The new OPEC Reference Basket of Crudes (ORB) is made up of the following: Saharan Blend (Algeria), Girassol (Angola), Oriente (Ecuador), Minas (Indonesia), Iran Heavy (Islamic Republic of Iran), Basra Light (Iraq), Kuwait Export (Kuwait), Es Sider (Libya), Bonny Light (Nigeria), Qatar Marine (Qatar), Arab Light (Saudi Arabia), Murban (UAE) and Merey (Venezuela).
Meanwhile, CNBC reports that crude oil prices dipped on Friday as reports of a meeting by oil producers to freeze output failed to convince traders that enough effort was being made to rein in ballooning global oversupply.
The drop in prices came after oil markets rose late on Thursday on the back of strong U.S. gasoline demand and what ANZ bank called a “perennial hope that OPEC members can coordinate supply”.
That hope was stoked by reports that OPEC-members Saudi Arabia, Qatar and Venezuela, as well as non-OPEC producing giant Russia, would meet in March to discuss capping crude oil production at January levels.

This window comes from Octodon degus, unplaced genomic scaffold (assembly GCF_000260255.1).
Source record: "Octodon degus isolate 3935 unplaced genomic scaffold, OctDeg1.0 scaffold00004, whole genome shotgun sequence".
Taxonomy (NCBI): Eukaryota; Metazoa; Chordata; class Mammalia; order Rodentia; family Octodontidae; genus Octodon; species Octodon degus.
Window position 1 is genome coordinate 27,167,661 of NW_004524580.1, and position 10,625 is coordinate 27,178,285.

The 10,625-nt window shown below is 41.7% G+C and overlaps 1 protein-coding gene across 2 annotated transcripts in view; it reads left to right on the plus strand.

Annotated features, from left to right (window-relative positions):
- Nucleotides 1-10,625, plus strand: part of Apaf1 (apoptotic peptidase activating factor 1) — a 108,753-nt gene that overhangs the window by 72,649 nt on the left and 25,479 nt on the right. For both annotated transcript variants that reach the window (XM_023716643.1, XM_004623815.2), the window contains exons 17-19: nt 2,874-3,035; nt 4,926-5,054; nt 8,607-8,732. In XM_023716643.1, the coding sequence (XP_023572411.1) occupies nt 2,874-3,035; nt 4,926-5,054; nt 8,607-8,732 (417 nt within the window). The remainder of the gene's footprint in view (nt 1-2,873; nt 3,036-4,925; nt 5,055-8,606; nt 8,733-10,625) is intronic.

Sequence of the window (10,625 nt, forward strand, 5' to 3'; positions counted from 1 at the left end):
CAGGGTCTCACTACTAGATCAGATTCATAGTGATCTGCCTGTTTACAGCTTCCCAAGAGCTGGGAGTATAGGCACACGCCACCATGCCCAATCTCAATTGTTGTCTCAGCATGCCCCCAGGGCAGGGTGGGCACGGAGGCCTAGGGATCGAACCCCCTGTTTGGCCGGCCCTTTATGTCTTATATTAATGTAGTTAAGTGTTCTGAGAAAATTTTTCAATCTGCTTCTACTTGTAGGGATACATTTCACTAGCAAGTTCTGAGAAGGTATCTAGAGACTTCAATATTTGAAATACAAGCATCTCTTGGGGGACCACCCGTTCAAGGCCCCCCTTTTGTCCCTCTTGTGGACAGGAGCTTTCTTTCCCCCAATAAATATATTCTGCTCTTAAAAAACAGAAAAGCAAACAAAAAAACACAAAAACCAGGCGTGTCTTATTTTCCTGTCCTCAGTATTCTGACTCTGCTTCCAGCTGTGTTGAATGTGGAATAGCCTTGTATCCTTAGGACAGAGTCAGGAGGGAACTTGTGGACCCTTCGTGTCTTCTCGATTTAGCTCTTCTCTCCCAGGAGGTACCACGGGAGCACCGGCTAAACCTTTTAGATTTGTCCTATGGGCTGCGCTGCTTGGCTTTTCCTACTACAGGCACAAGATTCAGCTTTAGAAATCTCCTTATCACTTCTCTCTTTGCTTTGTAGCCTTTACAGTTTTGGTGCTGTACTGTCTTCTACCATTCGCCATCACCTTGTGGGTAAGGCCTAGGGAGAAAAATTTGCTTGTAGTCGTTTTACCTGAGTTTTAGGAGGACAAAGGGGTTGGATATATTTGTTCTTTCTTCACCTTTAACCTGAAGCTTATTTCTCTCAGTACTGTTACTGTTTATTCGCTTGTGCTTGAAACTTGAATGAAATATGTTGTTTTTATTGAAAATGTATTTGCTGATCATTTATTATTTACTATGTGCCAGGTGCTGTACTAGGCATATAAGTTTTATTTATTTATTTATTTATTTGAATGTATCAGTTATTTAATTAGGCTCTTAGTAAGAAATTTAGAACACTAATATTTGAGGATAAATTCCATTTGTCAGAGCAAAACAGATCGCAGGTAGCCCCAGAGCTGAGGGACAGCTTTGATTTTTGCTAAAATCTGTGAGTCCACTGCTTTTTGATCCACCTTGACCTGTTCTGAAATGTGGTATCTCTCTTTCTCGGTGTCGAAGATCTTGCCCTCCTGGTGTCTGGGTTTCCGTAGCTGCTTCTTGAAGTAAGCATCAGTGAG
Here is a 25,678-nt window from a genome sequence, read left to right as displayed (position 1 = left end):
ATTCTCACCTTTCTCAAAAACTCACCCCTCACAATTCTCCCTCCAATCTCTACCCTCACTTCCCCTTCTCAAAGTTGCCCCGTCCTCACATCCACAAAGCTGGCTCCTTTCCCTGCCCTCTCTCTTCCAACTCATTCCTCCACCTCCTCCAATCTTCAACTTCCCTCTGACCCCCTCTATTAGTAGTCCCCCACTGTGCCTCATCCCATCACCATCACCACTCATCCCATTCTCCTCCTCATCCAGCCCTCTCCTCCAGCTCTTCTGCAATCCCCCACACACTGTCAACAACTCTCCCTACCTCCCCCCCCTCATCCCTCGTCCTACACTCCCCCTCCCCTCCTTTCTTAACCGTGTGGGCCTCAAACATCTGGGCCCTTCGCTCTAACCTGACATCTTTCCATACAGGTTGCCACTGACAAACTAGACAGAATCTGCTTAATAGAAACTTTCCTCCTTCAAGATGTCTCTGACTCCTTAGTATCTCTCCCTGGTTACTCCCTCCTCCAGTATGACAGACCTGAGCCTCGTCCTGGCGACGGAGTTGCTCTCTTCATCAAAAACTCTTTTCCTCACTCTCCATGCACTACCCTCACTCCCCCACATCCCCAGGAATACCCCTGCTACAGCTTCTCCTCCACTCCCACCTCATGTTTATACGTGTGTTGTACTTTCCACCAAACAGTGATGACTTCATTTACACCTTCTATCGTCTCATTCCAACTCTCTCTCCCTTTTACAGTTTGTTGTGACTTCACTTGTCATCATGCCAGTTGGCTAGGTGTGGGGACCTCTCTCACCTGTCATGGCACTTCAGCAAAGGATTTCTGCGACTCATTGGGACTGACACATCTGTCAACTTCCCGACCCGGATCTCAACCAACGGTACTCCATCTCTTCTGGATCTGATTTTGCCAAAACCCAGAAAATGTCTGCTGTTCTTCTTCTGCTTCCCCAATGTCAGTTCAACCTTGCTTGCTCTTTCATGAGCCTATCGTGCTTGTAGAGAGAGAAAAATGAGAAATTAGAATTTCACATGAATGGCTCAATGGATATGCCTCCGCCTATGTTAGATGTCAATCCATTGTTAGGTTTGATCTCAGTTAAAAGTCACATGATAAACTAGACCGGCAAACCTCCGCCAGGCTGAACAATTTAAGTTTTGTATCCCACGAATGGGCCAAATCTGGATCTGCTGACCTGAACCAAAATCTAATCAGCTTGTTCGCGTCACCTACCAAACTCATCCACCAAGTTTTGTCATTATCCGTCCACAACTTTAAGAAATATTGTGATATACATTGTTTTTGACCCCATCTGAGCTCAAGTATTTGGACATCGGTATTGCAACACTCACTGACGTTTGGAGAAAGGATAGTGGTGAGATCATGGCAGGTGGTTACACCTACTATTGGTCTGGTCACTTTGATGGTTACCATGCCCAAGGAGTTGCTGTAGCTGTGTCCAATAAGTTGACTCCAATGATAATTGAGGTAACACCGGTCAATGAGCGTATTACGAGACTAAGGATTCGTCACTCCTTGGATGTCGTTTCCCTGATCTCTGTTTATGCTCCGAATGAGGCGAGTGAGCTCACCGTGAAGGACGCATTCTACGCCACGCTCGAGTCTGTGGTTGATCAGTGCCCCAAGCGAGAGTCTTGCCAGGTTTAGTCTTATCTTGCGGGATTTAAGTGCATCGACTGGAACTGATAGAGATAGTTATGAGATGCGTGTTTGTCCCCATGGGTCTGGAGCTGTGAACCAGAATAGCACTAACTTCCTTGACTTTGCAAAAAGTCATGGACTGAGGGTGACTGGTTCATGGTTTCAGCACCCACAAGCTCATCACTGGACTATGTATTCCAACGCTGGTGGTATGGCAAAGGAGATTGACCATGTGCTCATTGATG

But the rally did not last into Friday as traders estimated that a freeze in production would not reduce a glut that has pulled down prices by 70 percent since 2014.
International Brent crude futures were trading at $35.11 per barrel at 0429 GMT, down 18 cents from their last settlement. U.S. West Texas Intermediate (WTI) crude futures were down 5 cents at $33.02.
“Capping production at January levels, when the market was pumping out well over a million barrels of crude a day above what consumers need, will in no way reduce overcapacity. In fact, given that Iran has started to return to markets since January, it’ll worsen the glut,” said one senior oil trader.